美国硅谷的内部人士告诉 BBC ，社交媒体公司故意让用户沉迷于他们的产品以从中获取经济利益。
It was sad news for Durex when they found out that only less than 10% of sexually active Chinese people were regular condom users. Moreover, inefficient distribution systems increased costs; counterfeits worked against their premium pricing strategy; and expensive television advertising brought them little increase in market share. As is often the case, things that worked elsewhere, may not work in China. However, Durex’s sales have tripled in the last a few years, driven largely by gaining and engaging with millions of followers on social media. This in a country where the topic of sex is still in some sense taboo even among young people and hundreds of sex related “sensitive words” are censored online by Chinese government.
The benefits of effective social media management are no secret to many businesses and their customers worldwide. Even for “old-school” formerly state owned postal services, as a customer you can often get better service and satisfaction via Twitter than more traditional methods such as hotline or email. In China, however, there are additional complexities when it comes to engaging with your target market. In China there is no Facebook, no Twitter, and no YouTube, which makes you wonder, how did Durex engineer this change in fortunes using Chinese Social Media when facing such obstacles? How was the above written with not one double entendre?
Aza Raskin from the Centre for Humane Technology said social media companies deliberately use addictive technology in their apps in order to lure us in to spending as much time on their platforms as possible.
Before addressing the more pertinent of these question and attempting to identify and replicate the success of Durex when building your product or service to China, there are two more fundamental questions to consider:
人文技术中心（Centre for Humane Technology）的阿扎·拉斯金说，社交媒体公司故意在他们的应用程序中使用让人上瘾的技术，以吸引我们尽可能多地呆在他们的平台上。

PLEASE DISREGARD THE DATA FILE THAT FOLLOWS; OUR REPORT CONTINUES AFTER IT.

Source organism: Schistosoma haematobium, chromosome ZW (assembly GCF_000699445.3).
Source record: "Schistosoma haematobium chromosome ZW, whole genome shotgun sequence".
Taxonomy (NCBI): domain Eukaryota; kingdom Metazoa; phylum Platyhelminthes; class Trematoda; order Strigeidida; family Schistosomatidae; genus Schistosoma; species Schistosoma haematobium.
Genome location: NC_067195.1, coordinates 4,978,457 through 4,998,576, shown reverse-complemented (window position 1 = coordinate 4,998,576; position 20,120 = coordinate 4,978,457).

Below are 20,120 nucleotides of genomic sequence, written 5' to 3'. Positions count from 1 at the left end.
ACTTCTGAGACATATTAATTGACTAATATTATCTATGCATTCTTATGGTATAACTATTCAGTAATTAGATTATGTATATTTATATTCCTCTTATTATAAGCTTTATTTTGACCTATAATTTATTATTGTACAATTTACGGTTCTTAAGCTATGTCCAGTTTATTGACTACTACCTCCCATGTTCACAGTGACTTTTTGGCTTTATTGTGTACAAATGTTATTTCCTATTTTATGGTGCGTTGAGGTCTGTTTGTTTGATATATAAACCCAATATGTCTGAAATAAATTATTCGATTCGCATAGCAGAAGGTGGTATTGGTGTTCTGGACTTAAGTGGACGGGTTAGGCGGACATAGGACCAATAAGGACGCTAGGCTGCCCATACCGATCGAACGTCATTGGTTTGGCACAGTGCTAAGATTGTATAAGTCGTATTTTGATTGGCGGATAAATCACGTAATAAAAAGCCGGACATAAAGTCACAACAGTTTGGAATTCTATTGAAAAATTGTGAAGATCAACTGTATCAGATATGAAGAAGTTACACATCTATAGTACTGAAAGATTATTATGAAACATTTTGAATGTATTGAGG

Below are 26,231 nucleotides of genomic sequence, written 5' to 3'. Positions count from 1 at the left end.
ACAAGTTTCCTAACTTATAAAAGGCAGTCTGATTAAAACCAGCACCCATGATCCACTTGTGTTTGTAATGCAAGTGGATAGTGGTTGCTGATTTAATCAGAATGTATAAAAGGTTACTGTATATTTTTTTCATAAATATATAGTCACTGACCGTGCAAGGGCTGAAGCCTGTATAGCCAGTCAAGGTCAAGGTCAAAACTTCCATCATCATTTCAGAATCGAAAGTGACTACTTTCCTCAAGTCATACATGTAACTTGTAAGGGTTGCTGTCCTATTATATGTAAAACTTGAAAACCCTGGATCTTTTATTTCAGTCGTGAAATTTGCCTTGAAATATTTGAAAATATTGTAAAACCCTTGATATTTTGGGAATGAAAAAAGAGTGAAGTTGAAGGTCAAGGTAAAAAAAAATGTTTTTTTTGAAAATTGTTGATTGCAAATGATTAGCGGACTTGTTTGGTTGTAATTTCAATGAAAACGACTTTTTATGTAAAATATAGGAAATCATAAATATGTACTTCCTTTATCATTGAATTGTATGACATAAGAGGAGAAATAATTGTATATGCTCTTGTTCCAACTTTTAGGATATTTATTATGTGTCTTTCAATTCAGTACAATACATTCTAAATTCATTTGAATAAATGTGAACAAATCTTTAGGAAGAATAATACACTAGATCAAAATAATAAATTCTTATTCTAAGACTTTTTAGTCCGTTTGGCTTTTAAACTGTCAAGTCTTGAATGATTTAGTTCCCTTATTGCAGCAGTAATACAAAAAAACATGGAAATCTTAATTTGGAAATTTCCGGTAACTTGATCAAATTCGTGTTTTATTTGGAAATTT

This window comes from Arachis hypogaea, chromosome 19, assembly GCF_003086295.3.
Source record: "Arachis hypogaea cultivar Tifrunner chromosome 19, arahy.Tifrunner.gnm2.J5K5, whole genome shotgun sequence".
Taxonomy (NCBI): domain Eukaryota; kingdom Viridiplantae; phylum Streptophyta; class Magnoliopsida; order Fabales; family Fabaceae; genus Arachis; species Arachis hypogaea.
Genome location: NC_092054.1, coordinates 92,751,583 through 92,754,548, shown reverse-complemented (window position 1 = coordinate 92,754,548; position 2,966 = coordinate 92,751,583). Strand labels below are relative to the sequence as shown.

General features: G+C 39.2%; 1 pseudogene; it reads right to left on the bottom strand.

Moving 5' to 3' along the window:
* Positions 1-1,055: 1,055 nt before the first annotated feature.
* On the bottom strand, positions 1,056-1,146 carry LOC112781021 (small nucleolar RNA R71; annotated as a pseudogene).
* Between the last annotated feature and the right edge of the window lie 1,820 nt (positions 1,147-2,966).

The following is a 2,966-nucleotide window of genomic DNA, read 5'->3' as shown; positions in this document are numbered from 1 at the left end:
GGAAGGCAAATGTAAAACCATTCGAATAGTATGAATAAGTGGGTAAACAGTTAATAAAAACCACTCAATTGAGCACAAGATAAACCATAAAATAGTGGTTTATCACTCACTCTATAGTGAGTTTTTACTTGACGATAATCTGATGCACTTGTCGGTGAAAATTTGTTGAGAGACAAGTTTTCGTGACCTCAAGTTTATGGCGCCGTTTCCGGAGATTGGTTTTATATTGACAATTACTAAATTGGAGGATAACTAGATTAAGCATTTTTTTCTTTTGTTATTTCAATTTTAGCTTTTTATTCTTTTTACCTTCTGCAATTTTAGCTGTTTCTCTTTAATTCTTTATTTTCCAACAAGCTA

• What does China’s social media landscape look like?
Aza Raskin invented the endless scroll – the app feature that means you don't have to click to get to the next page and can keep scrolling for far longer than maybe necessary or healthy.
• What are Chinese netizens fond of?
Aza says he did not intend to hook users with it but says the business model of many social media companies is designed to maximise user time online. He says this encourages designers to come up with technological tricks that hook users.
How Facebook, Twitter, and Pinterest Hook Users
China’s Social Media Landscape
The tactics that the best digital brands use to stay relevant in users’ minds and lives.
In China, most Western mainstream social media platforms are blocked through government control. Nevertheless, the growth of China’s indigenous social networks has been staggering, particularly from 2009 onwards. China is now home to roughly 700 million netizens, with social media household names such as QQ, Renren, Sina Weibo, WeChat and Youku.
Sandy Parakilas, who was a platform operations manager at Facebook in 2011 and 2012, said there was definitely an awareness that Facebook was habit-forming when he worked at the company.
Type the name of almost any successful consumer web company into your search bar and add the word “addict” after it. Go ahead, I’ll wait. Try “Facebook addict” or “Twitter addict” or even “Pinterest addict,” and you’ll soon get a slew of results from hooked users and observers deriding the narcotic-like properties of these sites. How is it that these companies, producing little more than bits of code displayed on a screen, can seemingly control users’ minds? Why are these sites so addictive, and what does their power mean for the future of the web?